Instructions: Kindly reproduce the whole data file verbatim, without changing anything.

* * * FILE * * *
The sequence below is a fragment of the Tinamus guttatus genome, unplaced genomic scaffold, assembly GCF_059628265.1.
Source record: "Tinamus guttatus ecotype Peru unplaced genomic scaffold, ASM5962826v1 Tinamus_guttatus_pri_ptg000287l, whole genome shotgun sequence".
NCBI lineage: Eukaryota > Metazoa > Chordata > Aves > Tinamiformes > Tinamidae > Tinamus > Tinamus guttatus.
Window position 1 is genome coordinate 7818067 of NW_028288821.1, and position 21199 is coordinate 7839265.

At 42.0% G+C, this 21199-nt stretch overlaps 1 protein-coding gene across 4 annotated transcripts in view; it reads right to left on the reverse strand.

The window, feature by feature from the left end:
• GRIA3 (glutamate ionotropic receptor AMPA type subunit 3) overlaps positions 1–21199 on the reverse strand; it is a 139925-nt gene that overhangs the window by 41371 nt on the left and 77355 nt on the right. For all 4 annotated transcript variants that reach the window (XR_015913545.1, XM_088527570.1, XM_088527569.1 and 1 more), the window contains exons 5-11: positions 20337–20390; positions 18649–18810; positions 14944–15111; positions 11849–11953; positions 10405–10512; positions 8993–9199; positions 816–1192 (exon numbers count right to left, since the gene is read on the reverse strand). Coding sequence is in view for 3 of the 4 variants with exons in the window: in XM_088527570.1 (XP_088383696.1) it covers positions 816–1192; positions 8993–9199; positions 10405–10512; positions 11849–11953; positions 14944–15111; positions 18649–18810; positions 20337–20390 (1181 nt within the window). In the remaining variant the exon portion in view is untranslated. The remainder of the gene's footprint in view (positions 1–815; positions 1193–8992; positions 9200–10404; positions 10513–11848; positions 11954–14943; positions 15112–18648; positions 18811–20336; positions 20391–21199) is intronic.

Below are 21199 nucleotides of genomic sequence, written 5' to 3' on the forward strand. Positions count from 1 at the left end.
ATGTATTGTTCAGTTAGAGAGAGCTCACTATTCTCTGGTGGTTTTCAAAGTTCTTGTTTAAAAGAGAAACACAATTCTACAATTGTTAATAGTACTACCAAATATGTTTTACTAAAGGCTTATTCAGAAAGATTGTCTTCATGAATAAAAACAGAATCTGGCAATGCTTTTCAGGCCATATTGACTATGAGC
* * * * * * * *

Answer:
The sequence below is a fragment of the Tinamus guttatus genome, unplaced genomic scaffold, assembly GCF_059628265.1.
Source record: "Tinamus guttatus ecotype Peru unplaced genomic scaffold, ASM5962826v1 Tinamus_guttatus_pri_ptg000287l, whole genome shotgun sequence".
NCBI lineage: Eukaryota > Metazoa > Chordata > Aves > Tinamiformes > Tinamidae > Tinamus > Tinamus guttatus.
Window position 1 is genome coordinate 7818067 of NW_028288821.1, and position 21199 is coordinate 7839265.

At 42.0% G+C, this 21199-nt stretch overlaps 1 protein-coding gene across 4 annotated transcripts in view; it reads right to left on the reverse strand.

The window, feature by feature from the left end:
• GRIA3 (glutamate ionotropic receptor AMPA type subunit 3) overlaps positions 1–21199 on the reverse strand; it is a 139925-nt gene that overhangs the window by 41371 nt on the left and 77355 nt on the right. For all 4 annotated transcript variants that reach the window (XR_015913545.1, XM_088527570.1, XM_088527569.1 and 1 more), the window contains exons 5-11: positions 20337–20390; positions 18649–18810; positions 14944–15111; positions 11849–11953; positions 10405–10512; positions 8993–9199; positions 816–1192 (exon numbers count right to left, since the gene is read on the reverse strand). Coding sequence is in view for 3 of the 4 variants with exons in the window: in XM_088527570.1 (XP_088383696.1) it covers positions 816–1192; positions 8993–9199; positions 10405–10512; positions 11849–11953; positions 14944–15111; positions 18649–18810; positions 20337–20390 (1181 nt within the window). In the remaining variant the exon portion in view is untranslated. The remainder of the gene's footprint in view (positions 1–815; positions 1193–8992; positions 9200–10404; positions 10513–11848; positions 11954–14943; positions 15112–18648; positions 18811–20336; positions 20391–21199) is intronic.

Below are 21199 nucleotides of genomic sequence, written 5' to 3' on the forward strand. Positions count from 1 at the left end.
ATGTATTGTTCAGTTAGAGAGAGCTCACTATTCTCTGGTGGTTTTCAAAGTTCTTGTTTAAAAGAGAAACACAATTCTACAATTGTTAATAGTACTACCAAATATGTTTTACTAAAGGCTTATTCAGAAAGATTGTCTTCATGAATAAAAACAGAATCTGGCAATGCTTTTCAGGCCATATTGACTATGAGC